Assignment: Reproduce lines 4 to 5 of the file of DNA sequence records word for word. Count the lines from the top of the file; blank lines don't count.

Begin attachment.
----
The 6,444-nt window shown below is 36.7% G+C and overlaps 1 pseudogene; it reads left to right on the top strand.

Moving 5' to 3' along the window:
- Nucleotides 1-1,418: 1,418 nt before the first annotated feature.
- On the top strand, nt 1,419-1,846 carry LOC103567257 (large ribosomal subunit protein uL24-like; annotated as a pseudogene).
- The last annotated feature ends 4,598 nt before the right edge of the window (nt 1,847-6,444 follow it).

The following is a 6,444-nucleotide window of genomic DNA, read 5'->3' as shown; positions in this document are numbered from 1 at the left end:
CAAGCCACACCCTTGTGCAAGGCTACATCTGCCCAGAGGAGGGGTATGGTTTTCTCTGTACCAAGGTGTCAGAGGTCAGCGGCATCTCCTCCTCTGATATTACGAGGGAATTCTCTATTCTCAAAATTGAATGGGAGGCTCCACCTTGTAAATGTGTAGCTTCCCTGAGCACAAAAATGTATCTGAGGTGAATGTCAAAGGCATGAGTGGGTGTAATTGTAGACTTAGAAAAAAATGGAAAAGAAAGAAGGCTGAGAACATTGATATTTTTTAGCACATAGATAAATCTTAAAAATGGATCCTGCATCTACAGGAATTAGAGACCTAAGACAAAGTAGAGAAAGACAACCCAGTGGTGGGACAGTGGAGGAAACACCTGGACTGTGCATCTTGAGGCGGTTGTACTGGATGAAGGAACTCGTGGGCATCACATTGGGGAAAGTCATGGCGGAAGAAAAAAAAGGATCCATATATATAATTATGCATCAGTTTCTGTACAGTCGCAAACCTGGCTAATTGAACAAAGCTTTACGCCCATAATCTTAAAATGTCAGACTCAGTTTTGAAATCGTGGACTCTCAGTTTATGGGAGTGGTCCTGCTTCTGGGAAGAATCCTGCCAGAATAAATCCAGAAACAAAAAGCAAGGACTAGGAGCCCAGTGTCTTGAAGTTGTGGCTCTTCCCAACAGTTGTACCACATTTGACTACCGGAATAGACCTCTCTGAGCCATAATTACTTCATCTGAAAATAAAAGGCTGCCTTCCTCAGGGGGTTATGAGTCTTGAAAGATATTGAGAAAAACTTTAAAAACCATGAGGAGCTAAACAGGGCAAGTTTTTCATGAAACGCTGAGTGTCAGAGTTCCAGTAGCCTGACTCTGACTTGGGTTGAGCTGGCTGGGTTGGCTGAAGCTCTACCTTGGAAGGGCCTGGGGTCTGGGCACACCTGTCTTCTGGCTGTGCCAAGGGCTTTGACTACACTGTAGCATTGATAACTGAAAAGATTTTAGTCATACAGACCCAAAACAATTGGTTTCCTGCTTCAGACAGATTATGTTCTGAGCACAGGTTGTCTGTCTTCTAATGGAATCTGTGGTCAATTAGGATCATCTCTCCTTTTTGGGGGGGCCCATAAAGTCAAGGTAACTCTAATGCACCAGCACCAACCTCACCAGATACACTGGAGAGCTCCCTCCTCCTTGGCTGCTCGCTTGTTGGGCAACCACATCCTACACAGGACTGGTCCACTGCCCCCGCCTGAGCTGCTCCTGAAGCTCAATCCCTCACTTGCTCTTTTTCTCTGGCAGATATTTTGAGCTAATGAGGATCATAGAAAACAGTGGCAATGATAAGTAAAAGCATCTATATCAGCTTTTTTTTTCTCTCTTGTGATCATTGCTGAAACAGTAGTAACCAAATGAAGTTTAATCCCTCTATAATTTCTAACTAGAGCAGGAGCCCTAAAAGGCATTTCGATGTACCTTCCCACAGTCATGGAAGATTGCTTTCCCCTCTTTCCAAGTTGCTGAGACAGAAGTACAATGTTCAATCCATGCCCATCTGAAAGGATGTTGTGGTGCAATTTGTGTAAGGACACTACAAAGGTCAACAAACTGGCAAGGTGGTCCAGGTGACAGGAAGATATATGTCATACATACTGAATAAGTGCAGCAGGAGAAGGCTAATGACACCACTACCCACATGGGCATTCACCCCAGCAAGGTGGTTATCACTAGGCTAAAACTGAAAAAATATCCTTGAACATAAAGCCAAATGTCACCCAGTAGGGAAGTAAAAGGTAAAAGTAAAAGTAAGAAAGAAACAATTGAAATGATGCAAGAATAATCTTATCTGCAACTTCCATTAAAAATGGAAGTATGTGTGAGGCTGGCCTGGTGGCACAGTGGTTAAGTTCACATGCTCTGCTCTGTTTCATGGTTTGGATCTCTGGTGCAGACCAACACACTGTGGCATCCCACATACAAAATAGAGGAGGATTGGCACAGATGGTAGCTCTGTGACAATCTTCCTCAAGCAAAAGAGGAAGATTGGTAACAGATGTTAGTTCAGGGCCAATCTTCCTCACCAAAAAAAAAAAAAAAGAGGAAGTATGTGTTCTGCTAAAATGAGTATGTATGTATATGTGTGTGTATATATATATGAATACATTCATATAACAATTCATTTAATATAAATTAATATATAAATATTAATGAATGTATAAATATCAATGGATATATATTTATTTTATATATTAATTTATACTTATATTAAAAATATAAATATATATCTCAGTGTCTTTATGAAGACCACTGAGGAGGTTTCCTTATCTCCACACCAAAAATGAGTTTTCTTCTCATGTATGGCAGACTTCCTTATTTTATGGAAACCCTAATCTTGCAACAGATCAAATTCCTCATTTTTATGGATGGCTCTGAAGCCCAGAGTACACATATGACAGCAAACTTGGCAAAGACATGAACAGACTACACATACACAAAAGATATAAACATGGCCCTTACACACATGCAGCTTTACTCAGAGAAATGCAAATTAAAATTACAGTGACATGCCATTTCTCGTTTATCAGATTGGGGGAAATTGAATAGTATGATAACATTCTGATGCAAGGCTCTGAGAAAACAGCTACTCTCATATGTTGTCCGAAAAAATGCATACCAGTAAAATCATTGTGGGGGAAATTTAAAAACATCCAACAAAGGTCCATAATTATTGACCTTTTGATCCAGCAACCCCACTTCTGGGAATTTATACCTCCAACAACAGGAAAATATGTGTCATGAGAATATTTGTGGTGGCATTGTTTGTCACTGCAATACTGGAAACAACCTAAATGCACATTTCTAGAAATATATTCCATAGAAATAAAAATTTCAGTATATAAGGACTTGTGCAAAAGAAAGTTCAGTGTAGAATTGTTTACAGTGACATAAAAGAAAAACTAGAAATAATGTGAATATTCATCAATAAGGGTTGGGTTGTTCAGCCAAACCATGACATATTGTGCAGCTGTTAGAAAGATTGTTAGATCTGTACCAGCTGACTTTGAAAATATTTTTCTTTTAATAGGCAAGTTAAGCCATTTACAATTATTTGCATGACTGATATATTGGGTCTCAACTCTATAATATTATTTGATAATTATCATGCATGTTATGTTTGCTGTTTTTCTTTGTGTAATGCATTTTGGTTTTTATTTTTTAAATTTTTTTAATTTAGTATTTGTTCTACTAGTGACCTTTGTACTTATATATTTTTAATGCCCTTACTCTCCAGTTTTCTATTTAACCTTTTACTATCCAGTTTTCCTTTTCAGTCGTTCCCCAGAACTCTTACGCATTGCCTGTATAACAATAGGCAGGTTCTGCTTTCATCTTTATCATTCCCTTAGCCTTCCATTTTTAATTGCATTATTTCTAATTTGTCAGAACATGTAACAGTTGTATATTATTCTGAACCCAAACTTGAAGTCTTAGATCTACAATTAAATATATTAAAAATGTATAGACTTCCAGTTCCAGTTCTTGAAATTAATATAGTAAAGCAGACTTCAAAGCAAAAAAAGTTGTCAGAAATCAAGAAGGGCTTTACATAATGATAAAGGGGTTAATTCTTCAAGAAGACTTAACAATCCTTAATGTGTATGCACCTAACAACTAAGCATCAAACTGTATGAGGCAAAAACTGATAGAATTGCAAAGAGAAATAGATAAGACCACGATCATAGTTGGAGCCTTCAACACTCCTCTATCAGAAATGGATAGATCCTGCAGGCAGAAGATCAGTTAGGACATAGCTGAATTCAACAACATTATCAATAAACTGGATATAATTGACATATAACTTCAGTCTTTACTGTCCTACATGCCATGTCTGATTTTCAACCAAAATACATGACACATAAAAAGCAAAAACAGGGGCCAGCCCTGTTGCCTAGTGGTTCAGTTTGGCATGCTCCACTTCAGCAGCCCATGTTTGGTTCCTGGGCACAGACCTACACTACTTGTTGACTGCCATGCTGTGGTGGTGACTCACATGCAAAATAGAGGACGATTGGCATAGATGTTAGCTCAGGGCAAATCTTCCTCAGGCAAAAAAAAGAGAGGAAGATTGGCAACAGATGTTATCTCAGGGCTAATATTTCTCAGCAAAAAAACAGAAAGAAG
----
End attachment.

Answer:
- On the top strand, nt 1,419-1,846 carry LOC103567257 (large ribosomal subunit protein uL24-like; annotated as a pseudogene).
- The last annotated feature ends 4,598 nt before the right edge of the window (nt 1,847-6,444 follow it).